The addition of the mysterious Achenbrite provides necessary intrigue and bulks out the thin plot, as well as allowing for some “Torchwood undercover/spy thriller” parts (and an excuse to get Ianto naked again). It’s a bit disconcerting such a company could flourish in Cardiff, but they eventually pay the price for their own meddling, which is just as well – Achenbrite are clearly far too competent to exist side by side with Torchwood. One bum note is the addition of a pesky investigative reporter. While it’s interesting to finally see a realistic downside to the “everyone knows about ‘bloody Torchwood’” joke, for a long time it doesn’t seem like the character is going anywhere.
Not only one of the wackiest, but also funniest Torchwood stories to date, the mix of humour and violent tension doesn’t always work. I loved the toy Weevils and invisible Ianto kicking people up the arse, but was left cold by the fart jokes. Make no mistake though, this book is very funny (Torchwood vs the WAG! Diplodocus in the Hub! Either would make great episode or book titles), but the level of humour comes across as too flippant in places. The tone makes Pack Animals seem more of a “day in the life of Torchwood” than a desperate battle to save the earth from a real threat.
The action takes place in various mundane locales, which both give a glimpse into team Torchwood off-duty, and serve as a poignant and incongruous backdrop. The bus scene in particular cannot help but evoke memories of the 7/7 London bombings. There are numerous minor plot quibbles, and certain practical elements regarding the alien technology were confusing. There also seems to be a lack of in-universe continuity regarding Jack’s immortality and healing abilities, but this is a flaw that extends wider than just one novel and should be blamed on the lack of a show bible. Most of the plot denouements aren’t really logical, and there’s no attempt to make them sound logical, but the sheer barmy outrageousness of the ending – really, it has to be seen to be believed.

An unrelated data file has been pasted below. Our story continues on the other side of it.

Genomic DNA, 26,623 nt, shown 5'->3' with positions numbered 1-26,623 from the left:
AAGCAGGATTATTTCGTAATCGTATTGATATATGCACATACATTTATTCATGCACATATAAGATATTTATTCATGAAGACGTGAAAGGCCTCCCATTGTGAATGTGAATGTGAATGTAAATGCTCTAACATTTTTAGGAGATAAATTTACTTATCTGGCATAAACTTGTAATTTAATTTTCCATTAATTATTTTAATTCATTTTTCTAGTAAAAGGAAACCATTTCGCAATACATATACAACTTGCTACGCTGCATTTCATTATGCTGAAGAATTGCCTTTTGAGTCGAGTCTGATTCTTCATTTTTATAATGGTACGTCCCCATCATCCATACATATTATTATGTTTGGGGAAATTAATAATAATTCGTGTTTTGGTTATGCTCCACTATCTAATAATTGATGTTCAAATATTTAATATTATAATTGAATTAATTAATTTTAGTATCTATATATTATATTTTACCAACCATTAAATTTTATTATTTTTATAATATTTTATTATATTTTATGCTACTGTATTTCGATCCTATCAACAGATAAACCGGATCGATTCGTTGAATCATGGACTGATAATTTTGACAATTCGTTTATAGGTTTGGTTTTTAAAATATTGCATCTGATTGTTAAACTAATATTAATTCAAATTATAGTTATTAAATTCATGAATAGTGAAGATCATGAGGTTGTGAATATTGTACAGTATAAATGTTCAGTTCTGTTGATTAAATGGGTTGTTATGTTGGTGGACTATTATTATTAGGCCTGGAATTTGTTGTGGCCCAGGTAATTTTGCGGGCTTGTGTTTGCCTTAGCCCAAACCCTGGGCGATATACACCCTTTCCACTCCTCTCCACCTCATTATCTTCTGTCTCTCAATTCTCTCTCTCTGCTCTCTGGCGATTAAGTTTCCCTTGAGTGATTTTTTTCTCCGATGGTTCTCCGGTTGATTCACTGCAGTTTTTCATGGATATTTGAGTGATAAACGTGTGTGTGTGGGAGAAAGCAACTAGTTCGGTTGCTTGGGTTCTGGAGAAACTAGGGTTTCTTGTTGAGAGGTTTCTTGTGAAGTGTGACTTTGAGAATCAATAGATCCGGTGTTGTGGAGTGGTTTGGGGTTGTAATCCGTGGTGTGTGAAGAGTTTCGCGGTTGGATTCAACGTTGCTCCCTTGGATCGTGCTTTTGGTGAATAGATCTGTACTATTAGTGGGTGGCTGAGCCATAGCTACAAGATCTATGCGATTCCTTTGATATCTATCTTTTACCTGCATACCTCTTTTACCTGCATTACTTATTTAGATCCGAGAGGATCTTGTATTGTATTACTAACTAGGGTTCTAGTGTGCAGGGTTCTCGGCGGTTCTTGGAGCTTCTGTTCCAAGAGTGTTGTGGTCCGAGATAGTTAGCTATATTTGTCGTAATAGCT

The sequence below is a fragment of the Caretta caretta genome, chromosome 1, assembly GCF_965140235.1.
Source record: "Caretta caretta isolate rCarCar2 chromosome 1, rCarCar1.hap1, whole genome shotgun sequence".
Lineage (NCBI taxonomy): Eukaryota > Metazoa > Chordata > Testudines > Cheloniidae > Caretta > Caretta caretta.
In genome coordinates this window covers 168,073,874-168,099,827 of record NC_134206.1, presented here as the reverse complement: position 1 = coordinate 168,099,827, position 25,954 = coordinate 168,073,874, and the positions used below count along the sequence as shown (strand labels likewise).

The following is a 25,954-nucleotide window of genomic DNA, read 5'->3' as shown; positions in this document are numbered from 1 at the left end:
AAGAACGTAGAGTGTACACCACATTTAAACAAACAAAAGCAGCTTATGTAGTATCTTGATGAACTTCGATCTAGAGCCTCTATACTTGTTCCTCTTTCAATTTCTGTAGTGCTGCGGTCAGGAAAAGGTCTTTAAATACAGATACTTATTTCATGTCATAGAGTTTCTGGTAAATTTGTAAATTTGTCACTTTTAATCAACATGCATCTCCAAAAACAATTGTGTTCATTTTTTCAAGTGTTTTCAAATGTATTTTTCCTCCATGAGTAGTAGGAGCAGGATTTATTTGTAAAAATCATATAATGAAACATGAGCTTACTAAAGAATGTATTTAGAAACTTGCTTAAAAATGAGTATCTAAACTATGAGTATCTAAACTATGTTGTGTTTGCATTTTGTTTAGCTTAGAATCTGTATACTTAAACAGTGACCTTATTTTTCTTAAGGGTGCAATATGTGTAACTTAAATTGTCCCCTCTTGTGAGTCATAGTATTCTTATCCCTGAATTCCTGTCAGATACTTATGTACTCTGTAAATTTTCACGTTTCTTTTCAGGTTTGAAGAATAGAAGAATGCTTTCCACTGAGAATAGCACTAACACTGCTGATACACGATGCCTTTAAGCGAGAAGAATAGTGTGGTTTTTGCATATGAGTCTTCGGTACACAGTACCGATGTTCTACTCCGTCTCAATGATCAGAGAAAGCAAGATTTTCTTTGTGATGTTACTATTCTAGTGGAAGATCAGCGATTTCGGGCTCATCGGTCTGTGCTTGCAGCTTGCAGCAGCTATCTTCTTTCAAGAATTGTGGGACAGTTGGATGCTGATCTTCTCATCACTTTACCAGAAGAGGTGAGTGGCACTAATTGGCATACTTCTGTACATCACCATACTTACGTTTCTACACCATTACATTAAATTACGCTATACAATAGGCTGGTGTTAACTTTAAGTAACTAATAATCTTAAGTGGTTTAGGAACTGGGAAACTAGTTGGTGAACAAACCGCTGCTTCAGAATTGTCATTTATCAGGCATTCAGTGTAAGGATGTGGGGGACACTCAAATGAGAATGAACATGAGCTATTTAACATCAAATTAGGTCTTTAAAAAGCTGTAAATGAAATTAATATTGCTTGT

It would be a mistake to allow the wackiness to overshadow the deeper themes, hinted at with some neat metaphors and allusions. The entire Who universe turns on the idea of the ordinary made extraordinary, but trust Torchwood to always take the darkest possible slant. Ianto’s literal invisibility parallels downtrodden Gareth’s feelings, with Cardiff Zoo representing captivity and exploitation. The alien chambermaid subplot and CCTV act as topical metaphors for immigration and technological intrusion, respectively. Humans using the aliens and monsters that come through the Rift has been explored before (most notably in the episodes Meat and Reset) and centering the action on a vengeful victimised youth (especially the hints of topical priest molestation) give this a moral ambiguity. A touching familial scene full of hope turns out to be a piece of supreme misdirection and is summarily thrown out of the window. This is Torchwood: funny, shocking, with no promise of redemption. Ultimately this is a story about the illusions of truth. The real monster here is the power of suggestion and fear, of belief over facts, even when facts would terrify. Is it better to face a hostile and dangerous reality, or to live in a safe peaceful myth? Torchwood might make that choice for the people of Cardiff, but with them protecting the streets, maybe it’s for the best that they do.
Pack Animals (by Peter Anghelides) was released by BBC Books in October 2008.